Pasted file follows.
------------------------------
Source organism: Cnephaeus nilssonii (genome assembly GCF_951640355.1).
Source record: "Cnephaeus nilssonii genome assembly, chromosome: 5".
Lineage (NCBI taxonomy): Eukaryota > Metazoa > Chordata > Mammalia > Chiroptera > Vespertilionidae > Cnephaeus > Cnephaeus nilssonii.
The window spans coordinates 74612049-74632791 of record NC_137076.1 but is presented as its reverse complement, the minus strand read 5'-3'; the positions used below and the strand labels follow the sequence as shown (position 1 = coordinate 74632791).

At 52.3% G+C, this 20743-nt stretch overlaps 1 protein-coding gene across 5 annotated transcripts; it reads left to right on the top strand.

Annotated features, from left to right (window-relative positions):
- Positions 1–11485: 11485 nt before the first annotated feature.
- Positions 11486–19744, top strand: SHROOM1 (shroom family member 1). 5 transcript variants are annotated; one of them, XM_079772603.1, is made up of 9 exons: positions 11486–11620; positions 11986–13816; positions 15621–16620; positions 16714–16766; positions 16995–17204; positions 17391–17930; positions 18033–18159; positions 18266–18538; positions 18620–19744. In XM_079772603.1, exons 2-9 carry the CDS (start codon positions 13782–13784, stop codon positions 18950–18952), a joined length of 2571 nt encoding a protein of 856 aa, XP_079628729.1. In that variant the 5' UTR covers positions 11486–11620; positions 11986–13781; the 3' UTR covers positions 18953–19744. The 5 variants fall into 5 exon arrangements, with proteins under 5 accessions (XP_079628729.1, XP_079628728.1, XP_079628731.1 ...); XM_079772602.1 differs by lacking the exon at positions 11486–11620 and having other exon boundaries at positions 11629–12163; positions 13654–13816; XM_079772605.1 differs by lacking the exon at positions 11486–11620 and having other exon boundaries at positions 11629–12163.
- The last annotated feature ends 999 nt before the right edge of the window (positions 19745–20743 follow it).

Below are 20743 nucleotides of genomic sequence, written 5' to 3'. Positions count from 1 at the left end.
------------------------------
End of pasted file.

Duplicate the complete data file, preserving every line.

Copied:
Source organism: Cnephaeus nilssonii (genome assembly GCF_951640355.1).
Source record: "Cnephaeus nilssonii genome assembly, chromosome: 5".
Lineage (NCBI taxonomy): Eukaryota > Metazoa > Chordata > Mammalia > Chiroptera > Vespertilionidae > Cnephaeus > Cnephaeus nilssonii.
The window spans coordinates 74612049-74632791 of record NC_137076.1 but is presented as its reverse complement, the minus strand read 5'-3'; the positions used below and the strand labels follow the sequence as shown (position 1 = coordinate 74632791).

At 52.3% G+C, this 20743-nt stretch overlaps 1 protein-coding gene across 5 annotated transcripts; it reads left to right on the top strand.

Annotated features, from left to right (window-relative positions):
- Positions 1–11485: 11485 nt before the first annotated feature.
- Positions 11486–19744, top strand: SHROOM1 (shroom family member 1). 5 transcript variants are annotated; one of them, XM_079772603.1, is made up of 9 exons: positions 11486–11620; positions 11986–13816; positions 15621–16620; positions 16714–16766; positions 16995–17204; positions 17391–17930; positions 18033–18159; positions 18266–18538; positions 18620–19744. In XM_079772603.1, exons 2-9 carry the CDS (start codon positions 13782–13784, stop codon positions 18950–18952), a joined length of 2571 nt encoding a protein of 856 aa, XP_079628729.1. In that variant the 5' UTR covers positions 11486–11620; positions 11986–13781; the 3' UTR covers positions 18953–19744. The 5 variants fall into 5 exon arrangements, with proteins under 5 accessions (XP_079628729.1, XP_079628728.1, XP_079628731.1 ...); XM_079772602.1 differs by lacking the exon at positions 11486–11620 and having other exon boundaries at positions 11629–12163; positions 13654–13816; XM_079772605.1 differs by lacking the exon at positions 11486–11620 and having other exon boundaries at positions 11629–12163.
- The last annotated feature ends 999 nt before the right edge of the window (positions 19745–20743 follow it).

Below are 20743 nucleotides of genomic sequence, written 5' to 3'. Positions count from 1 at the left end.